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Introducing Foça

Sometimes called Eski Foça (Old Foça) to distinguish it from its newer (and rather dull) neighbour, Yeni Foça, over the hill, this happy-go-lucky holiday town straddles both the Büyük Deniz (Big Sea) and the picturesque Küçük Deniz (Small Sea). Its Ottoman-Greek houses are among the finest on the Aegean coast and open onto a storybook esplanade where children fish and couples stroll from pension to restaurant in the shadows of Beşkapılar castle.

Foça was the site of ancient Phocaea, which takes its name from the seals (phoce in Greek) basking offshore at Siren Rocks, and was founded in the 8th century BC. During their golden age (5th century BC), the Phocaeans were great mariners, sending swift vessels, powered by up to 50 oars, into the Aegean, Mediterranean and Black Seas; see a replica opposite Beşkapılar. They also founded Samsun on the Black Sea, as well as towns in Italy, Corsica, France and Spain.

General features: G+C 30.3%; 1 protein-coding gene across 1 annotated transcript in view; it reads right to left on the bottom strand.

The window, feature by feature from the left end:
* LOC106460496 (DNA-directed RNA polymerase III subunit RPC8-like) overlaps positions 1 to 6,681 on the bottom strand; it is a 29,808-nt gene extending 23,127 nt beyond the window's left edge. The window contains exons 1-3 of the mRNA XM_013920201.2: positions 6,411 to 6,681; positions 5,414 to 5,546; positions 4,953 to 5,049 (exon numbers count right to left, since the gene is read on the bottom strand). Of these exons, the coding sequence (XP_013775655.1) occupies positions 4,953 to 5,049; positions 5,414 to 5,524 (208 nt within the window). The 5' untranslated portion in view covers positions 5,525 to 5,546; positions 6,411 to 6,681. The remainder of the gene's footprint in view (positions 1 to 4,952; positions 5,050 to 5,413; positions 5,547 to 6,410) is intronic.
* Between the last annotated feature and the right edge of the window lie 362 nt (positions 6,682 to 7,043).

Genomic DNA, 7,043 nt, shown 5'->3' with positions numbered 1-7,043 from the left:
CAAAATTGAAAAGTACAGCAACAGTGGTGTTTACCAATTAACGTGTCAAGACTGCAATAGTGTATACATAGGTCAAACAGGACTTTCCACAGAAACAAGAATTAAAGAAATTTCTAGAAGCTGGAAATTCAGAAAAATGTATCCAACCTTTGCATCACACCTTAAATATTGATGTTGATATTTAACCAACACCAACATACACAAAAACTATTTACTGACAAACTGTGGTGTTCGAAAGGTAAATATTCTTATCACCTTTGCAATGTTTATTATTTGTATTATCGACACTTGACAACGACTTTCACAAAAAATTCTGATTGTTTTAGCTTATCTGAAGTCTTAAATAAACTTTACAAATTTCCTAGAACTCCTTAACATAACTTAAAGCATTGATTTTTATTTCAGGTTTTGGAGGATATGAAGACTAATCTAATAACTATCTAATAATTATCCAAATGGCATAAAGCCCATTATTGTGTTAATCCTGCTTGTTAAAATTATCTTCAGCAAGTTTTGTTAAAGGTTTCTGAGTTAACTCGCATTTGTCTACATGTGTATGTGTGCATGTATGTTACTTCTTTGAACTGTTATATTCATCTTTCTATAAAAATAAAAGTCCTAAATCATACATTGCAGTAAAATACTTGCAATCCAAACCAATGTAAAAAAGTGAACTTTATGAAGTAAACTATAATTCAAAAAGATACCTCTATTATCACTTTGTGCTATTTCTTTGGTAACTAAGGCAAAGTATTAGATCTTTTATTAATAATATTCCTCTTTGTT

More recently, this was an Ottoman-Greek fishing and trading port. It’s now a prosperous, middle-class resort, with holiday villas gathered on the outskirts and a thin, dusty beach with some swimming platforms. There are some more secluded beaches to the north heading towards Yeni Foça.

The otogar is just inland from the Büyük Deniz. Heading north from here, with the Büyük Deniz and its accompanying tour boats on your left, takes you through the centre of town to the Küçük Deniz. You’ll pass the tourist office, the PTT, belediye (town hall) and banks, before reaching the harbour after around 350m. Continue north along the Küçük Deniz’s shore for most of the pensions.

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